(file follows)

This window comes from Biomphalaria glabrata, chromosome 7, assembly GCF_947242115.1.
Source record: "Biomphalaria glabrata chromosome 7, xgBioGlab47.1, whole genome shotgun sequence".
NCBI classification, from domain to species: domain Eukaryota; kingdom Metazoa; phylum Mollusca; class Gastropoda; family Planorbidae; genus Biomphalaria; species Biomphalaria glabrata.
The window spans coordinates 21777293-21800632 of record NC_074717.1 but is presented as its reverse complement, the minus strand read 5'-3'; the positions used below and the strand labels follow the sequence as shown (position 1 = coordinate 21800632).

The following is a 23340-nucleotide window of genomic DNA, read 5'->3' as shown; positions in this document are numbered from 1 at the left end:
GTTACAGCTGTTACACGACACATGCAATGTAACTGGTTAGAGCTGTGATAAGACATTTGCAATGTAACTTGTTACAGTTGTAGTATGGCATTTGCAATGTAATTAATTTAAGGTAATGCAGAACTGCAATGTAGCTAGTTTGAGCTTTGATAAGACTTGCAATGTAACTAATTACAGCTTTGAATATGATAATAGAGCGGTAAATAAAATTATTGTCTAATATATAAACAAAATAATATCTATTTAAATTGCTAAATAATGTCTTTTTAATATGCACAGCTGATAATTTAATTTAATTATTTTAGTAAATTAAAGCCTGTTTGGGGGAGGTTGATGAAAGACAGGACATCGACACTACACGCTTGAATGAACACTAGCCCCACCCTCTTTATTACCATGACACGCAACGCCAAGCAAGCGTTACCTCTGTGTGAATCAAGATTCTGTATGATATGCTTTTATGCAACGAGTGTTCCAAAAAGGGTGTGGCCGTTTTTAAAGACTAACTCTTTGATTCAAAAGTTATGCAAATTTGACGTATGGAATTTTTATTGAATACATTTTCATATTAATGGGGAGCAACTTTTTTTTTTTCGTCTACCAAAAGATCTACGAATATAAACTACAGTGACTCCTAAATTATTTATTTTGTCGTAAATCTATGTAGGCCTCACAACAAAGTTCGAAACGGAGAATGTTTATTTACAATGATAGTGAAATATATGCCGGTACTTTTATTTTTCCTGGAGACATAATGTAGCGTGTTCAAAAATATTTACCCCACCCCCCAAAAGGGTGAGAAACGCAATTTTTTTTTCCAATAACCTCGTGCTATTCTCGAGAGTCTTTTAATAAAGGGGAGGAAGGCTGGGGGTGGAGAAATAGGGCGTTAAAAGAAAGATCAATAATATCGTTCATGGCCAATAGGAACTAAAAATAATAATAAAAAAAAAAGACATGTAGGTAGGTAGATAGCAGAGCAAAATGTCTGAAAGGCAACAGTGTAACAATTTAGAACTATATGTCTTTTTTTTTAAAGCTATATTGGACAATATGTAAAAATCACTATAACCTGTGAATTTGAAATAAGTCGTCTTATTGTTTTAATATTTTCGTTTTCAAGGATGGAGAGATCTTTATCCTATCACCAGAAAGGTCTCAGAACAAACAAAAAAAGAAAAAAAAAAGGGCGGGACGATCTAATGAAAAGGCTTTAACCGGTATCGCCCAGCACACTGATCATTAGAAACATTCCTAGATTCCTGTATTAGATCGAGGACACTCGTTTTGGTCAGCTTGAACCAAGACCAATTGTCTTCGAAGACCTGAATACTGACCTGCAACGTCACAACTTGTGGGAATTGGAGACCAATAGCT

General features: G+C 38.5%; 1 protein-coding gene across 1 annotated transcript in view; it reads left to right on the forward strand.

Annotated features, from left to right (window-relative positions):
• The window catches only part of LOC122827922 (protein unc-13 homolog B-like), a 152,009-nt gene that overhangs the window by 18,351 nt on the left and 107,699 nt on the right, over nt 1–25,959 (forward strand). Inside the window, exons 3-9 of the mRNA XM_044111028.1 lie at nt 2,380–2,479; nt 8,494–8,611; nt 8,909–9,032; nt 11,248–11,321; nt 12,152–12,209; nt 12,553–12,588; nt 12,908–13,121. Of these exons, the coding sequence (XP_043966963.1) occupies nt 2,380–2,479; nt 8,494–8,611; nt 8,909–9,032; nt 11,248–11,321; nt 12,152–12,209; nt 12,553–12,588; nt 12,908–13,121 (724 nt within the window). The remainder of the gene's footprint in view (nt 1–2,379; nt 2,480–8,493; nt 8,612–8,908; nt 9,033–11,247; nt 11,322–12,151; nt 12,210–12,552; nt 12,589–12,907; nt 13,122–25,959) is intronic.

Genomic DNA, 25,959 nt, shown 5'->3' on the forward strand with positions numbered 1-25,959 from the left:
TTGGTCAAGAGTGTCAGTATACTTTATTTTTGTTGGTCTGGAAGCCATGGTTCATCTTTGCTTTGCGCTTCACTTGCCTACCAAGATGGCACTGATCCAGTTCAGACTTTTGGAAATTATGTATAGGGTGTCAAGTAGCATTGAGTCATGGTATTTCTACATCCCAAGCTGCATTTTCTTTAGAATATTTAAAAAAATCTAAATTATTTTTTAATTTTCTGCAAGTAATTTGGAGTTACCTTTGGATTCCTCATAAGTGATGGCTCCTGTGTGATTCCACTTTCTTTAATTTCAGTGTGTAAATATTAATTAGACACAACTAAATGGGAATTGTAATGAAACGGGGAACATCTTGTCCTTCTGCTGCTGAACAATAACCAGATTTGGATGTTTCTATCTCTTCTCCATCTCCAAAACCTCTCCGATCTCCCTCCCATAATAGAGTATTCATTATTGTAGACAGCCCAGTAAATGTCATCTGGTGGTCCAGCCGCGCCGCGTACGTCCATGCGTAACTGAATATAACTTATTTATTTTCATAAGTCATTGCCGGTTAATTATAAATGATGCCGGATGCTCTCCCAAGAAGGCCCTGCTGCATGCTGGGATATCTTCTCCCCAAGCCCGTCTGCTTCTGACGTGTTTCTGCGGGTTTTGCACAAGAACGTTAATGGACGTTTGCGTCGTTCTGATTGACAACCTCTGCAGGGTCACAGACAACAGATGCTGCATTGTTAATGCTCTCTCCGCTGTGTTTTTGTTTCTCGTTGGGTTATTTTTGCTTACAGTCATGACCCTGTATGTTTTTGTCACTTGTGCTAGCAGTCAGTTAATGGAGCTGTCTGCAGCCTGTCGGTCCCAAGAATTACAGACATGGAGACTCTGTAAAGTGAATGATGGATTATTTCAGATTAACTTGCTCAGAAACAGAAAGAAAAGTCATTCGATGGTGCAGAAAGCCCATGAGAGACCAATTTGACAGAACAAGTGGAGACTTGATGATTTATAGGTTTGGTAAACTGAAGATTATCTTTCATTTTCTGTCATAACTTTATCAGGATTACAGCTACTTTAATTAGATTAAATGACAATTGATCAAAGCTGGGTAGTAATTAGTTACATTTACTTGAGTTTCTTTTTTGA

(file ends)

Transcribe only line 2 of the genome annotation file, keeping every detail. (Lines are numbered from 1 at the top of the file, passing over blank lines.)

Source record: "Biomphalaria glabrata chromosome 7, xgBioGlab47.1, whole genome shotgun sequence".